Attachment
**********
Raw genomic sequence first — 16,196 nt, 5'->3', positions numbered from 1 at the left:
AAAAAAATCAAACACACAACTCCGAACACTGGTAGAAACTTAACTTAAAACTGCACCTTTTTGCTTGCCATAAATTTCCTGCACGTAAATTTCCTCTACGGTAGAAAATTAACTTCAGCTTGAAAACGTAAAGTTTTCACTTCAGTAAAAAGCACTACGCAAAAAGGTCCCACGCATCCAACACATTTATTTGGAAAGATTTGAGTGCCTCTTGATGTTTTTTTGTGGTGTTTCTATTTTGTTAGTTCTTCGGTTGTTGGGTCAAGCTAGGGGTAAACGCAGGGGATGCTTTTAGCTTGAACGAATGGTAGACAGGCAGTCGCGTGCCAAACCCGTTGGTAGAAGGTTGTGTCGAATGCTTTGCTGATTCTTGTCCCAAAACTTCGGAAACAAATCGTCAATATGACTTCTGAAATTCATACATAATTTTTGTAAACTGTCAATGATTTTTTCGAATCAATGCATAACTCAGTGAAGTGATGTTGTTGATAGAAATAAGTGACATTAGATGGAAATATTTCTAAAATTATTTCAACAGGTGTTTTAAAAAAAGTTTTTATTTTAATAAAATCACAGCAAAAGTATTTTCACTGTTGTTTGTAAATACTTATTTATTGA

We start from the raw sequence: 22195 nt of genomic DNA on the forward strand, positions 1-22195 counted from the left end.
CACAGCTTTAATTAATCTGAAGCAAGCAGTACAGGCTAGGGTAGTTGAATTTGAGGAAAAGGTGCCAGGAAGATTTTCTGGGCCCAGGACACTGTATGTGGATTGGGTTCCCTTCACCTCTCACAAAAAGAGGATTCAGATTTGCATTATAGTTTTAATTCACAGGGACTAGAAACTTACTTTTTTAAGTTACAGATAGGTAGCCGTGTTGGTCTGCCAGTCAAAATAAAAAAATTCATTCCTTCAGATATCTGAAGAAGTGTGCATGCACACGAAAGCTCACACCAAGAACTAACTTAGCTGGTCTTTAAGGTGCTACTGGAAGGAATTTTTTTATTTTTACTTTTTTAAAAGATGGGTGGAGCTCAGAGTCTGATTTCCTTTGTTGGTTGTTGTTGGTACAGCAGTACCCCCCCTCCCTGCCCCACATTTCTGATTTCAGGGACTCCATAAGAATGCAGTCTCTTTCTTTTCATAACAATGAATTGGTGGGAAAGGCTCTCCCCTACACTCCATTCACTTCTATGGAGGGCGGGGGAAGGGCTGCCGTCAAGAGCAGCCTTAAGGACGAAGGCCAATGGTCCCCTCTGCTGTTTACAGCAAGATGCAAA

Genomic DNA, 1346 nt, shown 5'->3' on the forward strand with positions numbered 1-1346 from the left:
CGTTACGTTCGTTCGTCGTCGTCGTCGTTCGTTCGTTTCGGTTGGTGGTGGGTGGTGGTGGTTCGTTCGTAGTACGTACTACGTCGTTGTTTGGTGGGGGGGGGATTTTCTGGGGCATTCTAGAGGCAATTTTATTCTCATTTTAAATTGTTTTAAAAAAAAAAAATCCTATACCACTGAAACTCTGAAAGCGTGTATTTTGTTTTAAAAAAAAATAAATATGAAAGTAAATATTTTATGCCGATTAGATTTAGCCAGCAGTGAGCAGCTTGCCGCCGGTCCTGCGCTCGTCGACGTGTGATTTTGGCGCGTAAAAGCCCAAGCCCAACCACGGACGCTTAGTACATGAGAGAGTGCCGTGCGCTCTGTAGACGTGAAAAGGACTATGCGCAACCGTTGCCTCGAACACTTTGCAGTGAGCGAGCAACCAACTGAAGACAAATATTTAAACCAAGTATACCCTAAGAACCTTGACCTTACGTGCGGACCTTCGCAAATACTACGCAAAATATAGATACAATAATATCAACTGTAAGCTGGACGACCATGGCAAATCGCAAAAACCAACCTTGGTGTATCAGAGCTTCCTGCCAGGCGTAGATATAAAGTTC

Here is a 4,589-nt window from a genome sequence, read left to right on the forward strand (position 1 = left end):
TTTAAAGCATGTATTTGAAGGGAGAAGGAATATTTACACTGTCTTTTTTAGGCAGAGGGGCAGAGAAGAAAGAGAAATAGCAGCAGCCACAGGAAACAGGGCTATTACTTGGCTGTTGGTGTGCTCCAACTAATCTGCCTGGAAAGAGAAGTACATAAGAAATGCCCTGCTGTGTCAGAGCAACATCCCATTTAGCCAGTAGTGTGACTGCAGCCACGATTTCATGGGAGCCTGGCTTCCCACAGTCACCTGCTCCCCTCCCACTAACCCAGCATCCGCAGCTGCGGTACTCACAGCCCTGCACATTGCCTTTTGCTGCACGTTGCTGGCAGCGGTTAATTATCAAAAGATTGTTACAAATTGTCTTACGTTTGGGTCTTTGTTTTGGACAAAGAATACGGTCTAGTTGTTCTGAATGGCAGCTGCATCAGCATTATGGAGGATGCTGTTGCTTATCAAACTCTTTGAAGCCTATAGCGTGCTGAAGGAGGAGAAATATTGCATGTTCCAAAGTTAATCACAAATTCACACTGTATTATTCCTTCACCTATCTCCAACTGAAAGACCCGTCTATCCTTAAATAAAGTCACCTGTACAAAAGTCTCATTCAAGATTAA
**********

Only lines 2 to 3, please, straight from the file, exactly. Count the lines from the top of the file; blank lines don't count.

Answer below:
AAAAAAATCAAACACACAACTCCGAACACTGGTAGAAACTTAACTTAAAACTGCACCTTTTTGCTTGCCATAAATTTCCTGCACGTAAATTTCCTCTACGGTAGAAAATTAACTTCAGCTTGAAAACGTAAAGTTTTCACTTCAGTAAAAAGCACTACGCAAAAAGGTCCCACGCATCCAACACATTTATTTGGAAAGATTTGAGTGCCTCTTGATGTTTTTTTGTGGTGTTTCTATTTTGTTAGTTCTTCGGTTGTTGGGTCAAGCTAGGGGTAAACGCAGGGGATGCTTTTAGCTTGAACGAATGGTAGACAGGCAGTCGCGTGCCAAACCCGTTGGTAGAAGGTTGTGTCGAATGCTTTGCTGATTCTTGTCCCAAAACTTCGGAAACAAATCGTCAATATGACTTCTGAAATTCATACATAATTTTTGTAAACTGTCAATGATTTTTTCGAATCAATGCATAACTCAGTGAAGTGATGTTGTTGATAGAAATAAGTGACATTAGATGGAAATATTTCTAAAATTATTTCAACAGGTGTTTTAAAAAAAGTTTTTATTTTAATAAAATCACAGCAAAAGTATTTTCACTGTTGTTTGTAAATACTTATTTATTGA

We start from the raw sequence: 22195 nt of genomic DNA on the forward strand, positions 1-22195 counted from the left end.